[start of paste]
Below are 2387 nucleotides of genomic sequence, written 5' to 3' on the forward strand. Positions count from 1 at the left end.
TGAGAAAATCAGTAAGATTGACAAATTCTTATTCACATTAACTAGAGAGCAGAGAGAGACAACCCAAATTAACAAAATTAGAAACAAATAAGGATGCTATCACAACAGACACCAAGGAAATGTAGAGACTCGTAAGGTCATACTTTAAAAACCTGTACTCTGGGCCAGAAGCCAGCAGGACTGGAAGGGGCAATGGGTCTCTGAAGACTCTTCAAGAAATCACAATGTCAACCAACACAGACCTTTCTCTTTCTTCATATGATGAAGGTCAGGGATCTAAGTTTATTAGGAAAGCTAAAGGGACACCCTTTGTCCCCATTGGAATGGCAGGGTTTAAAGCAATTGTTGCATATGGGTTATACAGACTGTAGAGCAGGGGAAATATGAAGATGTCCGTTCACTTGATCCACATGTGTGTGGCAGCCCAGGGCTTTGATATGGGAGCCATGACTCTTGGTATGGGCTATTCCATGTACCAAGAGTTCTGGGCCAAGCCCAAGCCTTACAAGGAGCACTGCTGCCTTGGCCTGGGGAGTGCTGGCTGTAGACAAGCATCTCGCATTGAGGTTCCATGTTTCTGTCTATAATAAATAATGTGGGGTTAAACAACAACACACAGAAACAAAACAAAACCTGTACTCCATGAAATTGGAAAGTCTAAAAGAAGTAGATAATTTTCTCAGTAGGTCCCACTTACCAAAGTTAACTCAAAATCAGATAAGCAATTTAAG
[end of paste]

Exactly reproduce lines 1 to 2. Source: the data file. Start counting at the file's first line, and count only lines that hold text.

Below are 2387 nucleotides of genomic sequence, written 5' to 3' on the forward strand. Positions count from 1 at the left end.
TGAGAAAATCAGTAAGATTGACAAATTCTTATTCACATTAACTAGAGAGCAGAGAGAGACAACCCAAATTAACAAAATTAGAAACAAATAAGGATGCTATCACAACAGACACCAAGGAAATGTAGAGACTCGTAAGGTCATACTTTAAAAACCTGTACTCTGGGCCAGAAGCCAGCAGGACTGGAAGGGGCAATGGGTCTCTGAAGACTCTTCAAGAAATCACAATGTCAACCAACACAGACCTTTCTCTTTCTTCATATGATGAAGGTCAGGGATCTAAGTTTATTAGGAAAGCTAAAGGGACACCCTTTGTCCCCATTGGAATGGCAGGGTTTAAAGCAATTGTTGCATATGGGTTATACAGACTGTAGAGCAGGGGAAATATGAAGATGTCCGTTCACTTGATCCACATGTGTGTGGCAGCCCAGGGCTTTGATATGGGAGCCATGACTCTTGGTATGGGCTATTCCATGTACCAAGAGTTCTGGGCCAAGCCCAAGCCTTACAAGGAGCACTGCTGCCTTGGCCTGGGGAGTGCTGGCTGTAGACAAGCATCTCGCATTGAGGTTCCATGTTTCTGTCTATAATAAATAATGTGGGGTTAAACAACAACACACAGAAACAAAACAAAACCTGTACTCCATGAAATTGGAAAGTCTAAAAGAAGTAGATAATTTTCTCAGTAGGTCCCACTTACCAAAGTTAACTCAAAATCAGATAAGCAATTTAAG